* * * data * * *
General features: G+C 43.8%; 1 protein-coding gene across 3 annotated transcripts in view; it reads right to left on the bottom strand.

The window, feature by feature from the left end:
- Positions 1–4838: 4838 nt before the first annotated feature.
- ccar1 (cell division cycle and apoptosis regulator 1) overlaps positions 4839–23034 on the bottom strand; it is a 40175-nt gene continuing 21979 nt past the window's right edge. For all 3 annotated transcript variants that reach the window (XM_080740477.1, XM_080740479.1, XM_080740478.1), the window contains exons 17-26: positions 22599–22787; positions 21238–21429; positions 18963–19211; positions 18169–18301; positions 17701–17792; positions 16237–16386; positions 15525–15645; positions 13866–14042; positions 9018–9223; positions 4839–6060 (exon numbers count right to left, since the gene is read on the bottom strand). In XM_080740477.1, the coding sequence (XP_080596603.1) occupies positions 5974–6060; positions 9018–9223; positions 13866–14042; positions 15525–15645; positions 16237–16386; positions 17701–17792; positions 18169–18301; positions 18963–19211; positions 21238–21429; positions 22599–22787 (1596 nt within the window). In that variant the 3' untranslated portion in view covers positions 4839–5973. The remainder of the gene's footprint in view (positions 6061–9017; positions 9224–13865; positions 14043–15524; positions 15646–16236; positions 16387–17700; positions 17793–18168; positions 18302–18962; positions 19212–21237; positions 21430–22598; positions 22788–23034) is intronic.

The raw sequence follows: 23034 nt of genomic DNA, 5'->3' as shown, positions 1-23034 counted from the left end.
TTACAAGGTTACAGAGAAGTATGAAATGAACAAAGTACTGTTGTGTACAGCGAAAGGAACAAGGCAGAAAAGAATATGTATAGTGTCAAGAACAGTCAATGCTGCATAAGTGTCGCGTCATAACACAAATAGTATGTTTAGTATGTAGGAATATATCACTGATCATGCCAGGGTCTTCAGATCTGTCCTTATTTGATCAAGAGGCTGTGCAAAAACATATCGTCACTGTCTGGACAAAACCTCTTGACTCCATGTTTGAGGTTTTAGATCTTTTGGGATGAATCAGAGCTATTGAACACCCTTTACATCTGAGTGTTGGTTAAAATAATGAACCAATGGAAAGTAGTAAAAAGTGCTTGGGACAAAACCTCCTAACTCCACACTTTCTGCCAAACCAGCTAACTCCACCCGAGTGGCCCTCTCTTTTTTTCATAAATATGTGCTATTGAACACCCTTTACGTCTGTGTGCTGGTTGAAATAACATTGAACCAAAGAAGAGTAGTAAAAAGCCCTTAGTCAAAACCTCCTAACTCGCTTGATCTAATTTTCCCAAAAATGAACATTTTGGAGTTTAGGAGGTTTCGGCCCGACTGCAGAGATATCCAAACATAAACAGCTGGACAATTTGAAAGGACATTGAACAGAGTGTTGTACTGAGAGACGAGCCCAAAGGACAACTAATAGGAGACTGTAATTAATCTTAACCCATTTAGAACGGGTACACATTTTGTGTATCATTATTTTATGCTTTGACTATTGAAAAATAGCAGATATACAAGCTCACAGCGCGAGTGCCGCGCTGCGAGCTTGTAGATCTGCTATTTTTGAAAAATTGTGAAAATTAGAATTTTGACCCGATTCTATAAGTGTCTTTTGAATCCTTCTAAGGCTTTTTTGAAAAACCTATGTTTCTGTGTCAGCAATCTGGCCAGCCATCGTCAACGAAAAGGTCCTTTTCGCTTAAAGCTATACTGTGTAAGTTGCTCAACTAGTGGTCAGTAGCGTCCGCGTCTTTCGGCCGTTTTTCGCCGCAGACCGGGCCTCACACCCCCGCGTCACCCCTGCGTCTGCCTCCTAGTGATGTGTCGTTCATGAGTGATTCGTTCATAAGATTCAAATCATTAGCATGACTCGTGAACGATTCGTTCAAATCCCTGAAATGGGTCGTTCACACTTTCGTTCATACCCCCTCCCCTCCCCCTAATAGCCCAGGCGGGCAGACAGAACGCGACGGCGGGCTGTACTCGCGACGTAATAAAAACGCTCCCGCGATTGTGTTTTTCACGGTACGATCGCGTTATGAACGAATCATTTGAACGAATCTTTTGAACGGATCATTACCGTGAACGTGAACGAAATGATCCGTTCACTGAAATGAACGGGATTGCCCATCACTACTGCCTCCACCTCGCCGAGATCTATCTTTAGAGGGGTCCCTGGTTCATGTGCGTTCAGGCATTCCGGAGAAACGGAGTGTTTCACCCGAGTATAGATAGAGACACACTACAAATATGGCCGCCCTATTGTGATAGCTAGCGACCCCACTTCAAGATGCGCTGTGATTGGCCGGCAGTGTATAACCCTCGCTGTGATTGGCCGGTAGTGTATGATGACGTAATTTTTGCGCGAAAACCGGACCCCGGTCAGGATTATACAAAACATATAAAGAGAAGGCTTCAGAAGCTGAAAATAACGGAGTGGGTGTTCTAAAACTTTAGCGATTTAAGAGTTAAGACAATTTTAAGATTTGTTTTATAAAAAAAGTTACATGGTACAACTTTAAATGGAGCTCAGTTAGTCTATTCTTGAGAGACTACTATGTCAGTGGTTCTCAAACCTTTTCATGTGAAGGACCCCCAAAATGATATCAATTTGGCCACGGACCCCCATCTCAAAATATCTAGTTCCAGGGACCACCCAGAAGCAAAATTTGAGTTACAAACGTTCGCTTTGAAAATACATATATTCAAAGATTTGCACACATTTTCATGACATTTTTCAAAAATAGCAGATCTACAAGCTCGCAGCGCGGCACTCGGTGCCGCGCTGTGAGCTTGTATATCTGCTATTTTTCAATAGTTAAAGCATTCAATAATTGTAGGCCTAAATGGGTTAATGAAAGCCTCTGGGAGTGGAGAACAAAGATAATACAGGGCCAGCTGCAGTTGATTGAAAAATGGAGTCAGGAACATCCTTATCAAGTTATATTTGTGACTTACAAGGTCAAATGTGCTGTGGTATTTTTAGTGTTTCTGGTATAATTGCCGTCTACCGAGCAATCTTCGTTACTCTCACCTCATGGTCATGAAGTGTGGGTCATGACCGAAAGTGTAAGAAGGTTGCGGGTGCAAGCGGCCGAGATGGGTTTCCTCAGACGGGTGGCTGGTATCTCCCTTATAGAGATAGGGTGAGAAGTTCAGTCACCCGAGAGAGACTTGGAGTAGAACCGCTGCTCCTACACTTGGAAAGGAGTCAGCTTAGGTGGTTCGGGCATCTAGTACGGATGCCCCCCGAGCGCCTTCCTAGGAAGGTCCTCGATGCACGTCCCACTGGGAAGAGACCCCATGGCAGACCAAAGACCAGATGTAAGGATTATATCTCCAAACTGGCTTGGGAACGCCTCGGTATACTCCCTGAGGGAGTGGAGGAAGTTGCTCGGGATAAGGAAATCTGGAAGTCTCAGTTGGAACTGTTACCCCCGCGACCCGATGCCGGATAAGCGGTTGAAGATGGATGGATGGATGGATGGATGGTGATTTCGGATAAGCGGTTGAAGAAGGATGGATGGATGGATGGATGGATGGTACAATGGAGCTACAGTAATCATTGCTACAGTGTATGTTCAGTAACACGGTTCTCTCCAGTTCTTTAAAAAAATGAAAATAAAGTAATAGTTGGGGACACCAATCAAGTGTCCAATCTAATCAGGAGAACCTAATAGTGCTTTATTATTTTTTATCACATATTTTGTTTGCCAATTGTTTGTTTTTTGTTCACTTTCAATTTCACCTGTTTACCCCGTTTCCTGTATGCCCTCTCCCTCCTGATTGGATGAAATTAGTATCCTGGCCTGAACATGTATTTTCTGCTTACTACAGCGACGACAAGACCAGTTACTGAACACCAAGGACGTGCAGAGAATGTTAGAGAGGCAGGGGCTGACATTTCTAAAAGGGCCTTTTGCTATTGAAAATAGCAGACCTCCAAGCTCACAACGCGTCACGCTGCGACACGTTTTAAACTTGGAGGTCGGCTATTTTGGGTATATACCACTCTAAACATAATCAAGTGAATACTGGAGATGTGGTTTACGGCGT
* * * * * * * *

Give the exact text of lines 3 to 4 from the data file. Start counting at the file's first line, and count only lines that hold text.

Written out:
- Positions 1–4838: 4838 nt before the first annotated feature.
- ccar1 (cell division cycle and apoptosis regulator 1) overlaps positions 4839–23034 on the bottom strand; it is a 40175-nt gene continuing 21979 nt past the window's right edge. For all 3 annotated transcript variants that reach the window (XM_080740477.1, XM_080740479.1, XM_080740478.1), the window contains exons 17-26: positions 22599–22787; positions 21238–21429; positions 18963–19211; positions 18169–18301; positions 17701–17792; positions 16237–16386; positions 15525–15645; positions 13866–14042; positions 9018–9223; positions 4839–6060 (exon numbers count right to left, since the gene is read on the bottom strand). In XM_080740477.1, the coding sequence (XP_080596603.1) occupies positions 5974–6060; positions 9018–9223; positions 13866–14042; positions 15525–15645; positions 16237–16386; positions 17701–17792; positions 18169–18301; positions 18963–19211; positions 21238–21429; positions 22599–22787 (1596 nt within the window). In that variant the 3' untranslated portion in view covers positions 4839–5973. The remainder of the gene's footprint in view (positions 6061–9017; positions 9224–13865; positions 14043–15524; positions 15646–16236; positions 16387–17700; positions 17793–18168; positions 18302–18962; positions 19212–21237; positions 21430–22598; positions 22788–23034) is intronic.